Treatment Strategies of Screening for Depression in Primary Care
Alan G. Silverman, M. D.
The U. S. Preventive Services Task Force recommends screening adults for
depression in clinical practices that have systems to assure accurate diag-nosis,
effective treatment, and follow-up. 1
Depression disorders cause a substantial
amount of under recognized morbidity and mortality in primary care patients.
Each year, nearly one out of ten adults has a depressive disorder, and up
to 20% of patients examined by primary care physicians meet the criteria for
major depressive disorder. Major depressive disorder is present in 40%-65%
of patients with significant coronary heart disease, 10%-27% of stroke survivors,
and 25%-50% of cancer patients.
Twelve-month disability rates for patients
diag-nosed with depression exceed those for myocardial infarctions and diabetes.
Up to 15% of patients with major depressive disorder die by suicide. 2 The
patient with depressive disorder is generally initially seen by the primary
care physician. A series of studies have found that up to 50% of cases of
major depressive disorder are missed by the primary care physician, and more
than 70% receive inadequate treatment. 3
Many formalized screening tests are
available, such as the Zung Self-depression Scale, Beck Depression Inventory,
General Health Questionnaire, and Center for Epidemiologic Study Depression
Scale. These screening instruments ask two major questions about mood and
anhedonia. 1) Over the past
two weeks have you felt down, depressed, hopeless? 2) Over the past two weeks
have you had little or no interest or pleasure in doing things? There is little
evidence to recommend one screening method over another, most have good sensitivity
(80%-90%), but only fair specificity. With this in mind, a pilot project was
undertaken to improve diagnostic accuracy and coordination of care with anti-depressants
and psychi-atrists. In a parallel project, UCLA psychiatrists used the same
instrument for screening and treating patients. The study established a \"shared
lab test\" for efficient consults, referrals, and treatments.
The systems delineated
impairment of function, improved diagnosis, identified high-risk patients
(those needing hospitalization or immediate psychi-atric referral), established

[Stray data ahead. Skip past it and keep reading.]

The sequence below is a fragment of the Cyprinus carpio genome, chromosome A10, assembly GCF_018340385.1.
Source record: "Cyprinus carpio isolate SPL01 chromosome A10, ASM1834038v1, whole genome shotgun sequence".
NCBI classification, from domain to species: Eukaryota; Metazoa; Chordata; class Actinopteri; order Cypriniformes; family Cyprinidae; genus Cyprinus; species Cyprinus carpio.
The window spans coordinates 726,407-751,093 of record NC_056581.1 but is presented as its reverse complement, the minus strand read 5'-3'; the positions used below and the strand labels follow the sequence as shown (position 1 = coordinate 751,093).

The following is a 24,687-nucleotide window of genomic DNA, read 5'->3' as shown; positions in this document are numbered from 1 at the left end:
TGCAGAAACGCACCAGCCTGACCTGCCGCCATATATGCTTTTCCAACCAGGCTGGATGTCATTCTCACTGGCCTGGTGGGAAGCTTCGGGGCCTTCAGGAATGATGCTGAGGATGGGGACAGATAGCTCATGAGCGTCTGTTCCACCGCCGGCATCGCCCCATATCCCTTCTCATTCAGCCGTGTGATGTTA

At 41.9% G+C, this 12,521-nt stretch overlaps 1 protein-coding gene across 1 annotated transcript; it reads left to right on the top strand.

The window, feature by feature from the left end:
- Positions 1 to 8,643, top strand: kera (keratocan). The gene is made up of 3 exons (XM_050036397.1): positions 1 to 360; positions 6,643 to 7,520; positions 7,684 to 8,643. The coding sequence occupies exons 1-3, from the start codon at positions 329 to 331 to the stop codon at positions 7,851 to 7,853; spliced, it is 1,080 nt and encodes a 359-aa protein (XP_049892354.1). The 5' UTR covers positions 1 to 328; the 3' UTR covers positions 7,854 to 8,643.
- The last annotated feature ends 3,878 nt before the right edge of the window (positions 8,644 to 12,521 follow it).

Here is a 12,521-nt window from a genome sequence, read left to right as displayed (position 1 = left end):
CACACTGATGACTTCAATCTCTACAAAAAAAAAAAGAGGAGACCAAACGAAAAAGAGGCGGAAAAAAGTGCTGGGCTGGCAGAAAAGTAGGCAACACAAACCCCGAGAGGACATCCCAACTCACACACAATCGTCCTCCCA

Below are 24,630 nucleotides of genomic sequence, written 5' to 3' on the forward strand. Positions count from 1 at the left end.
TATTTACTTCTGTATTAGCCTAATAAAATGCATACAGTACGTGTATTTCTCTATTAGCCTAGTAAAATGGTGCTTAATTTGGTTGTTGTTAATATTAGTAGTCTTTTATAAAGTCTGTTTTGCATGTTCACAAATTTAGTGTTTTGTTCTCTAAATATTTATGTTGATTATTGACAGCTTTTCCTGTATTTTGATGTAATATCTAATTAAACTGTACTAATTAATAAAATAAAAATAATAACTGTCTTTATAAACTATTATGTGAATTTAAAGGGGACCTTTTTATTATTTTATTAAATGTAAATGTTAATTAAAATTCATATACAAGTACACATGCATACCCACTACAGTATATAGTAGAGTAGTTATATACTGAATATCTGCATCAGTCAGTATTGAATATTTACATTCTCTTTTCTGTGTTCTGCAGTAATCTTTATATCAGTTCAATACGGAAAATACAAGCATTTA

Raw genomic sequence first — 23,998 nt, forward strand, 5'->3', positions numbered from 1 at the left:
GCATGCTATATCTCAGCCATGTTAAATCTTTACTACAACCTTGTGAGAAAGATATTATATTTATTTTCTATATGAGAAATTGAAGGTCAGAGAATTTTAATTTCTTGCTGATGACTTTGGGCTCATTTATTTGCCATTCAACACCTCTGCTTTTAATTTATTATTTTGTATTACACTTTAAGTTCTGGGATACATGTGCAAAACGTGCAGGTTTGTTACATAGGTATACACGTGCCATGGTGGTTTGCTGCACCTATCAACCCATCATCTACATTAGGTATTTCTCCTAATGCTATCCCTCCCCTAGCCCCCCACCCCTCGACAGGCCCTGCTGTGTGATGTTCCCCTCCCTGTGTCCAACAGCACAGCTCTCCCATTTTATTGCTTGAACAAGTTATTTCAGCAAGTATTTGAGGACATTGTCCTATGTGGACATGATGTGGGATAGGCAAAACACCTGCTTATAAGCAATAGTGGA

treatment guidelines, moni-tored compliance, and streamlined the referral process.
The two projects enrolled over 4,000 patients (in a number of medical settings)
and 60 physicians. Our office had 18 patients registered in the program.
In fact, one of the patients was a psychiatrist who, to his amazement, learned
he was depressed and agreed to receive treatment.
The evaluation was automated
(no one-on-one questioning), which made it more objective and accessible
over the phone or via the Internet (a 10- minute phone call with the questions
to be answered). The results were faxed to the primary care office within
15 minutes, noting functional impairment and diagnosis. Treatment was left
to the discretion of the primary care physicians. The physicians received a
line graph that plotted both the major depression score and function score
assessed at specific time intervals over a 5-month period. A significant decrease
in the major depression score to below 20 with an increase in function represent
a successful response to the treatment program.
For non-responders, treatment
options included increasing the medication dosage, changing to an alternative
medication, or adding another medication from a different family. The clinical
guidelines and algorithms were a compilation from various psychi-atric programs.
These guidelines included selection of medications, length of treatment,
side effects of drugs, and drug interactions. 3
In depression with anxiety,
our choices would include the SSRI anti-depressants such as paroxetine, sertraline,
fluoxetine, nefazodone, citaloprol, bupro-pion, and venlafaxine. With the
addition of anxiety that may be profound at this time, we would add benzodi-azepines
as needed for at least 1-2 weeks until the other medications became effective.
Most of these SSRI medications will take at least two weeks to start taking
effect and 4-6 weeks to evaluate their significant effect. It is important
that once the diagnosis of depression is made and there is successful response
that the patient should be reevaluated in 9-12 months. The physician then
determines whether tapering of medication is indi-cated. Guidelines for length
of treatment were included. First episodes were treated for approximately
nine months. For second episodes, treatment continued
for greater than one year after remission. The third episodes were treated
Patients were encouraged to call or log onto the system weekly
to monitor their progress. Follow-up results such as treatment reevaluations
or support, medication compliance, and side effects were again graphically
represented. The program was developed to utilize technology to improve the
quality and effi-ciency of care.
Clinically, the system worked very well
in uncov-ering major psychiatric disorders or demonstrated graphically to
the patients their response to treatment. The pilot project was stopped when
funding expired. This pilot study provided a novel way to standardize diagnosis
and treatment strategies of depression. This process should be initiated
by the primary care physi-cian with back-up support from the psychiatric team.
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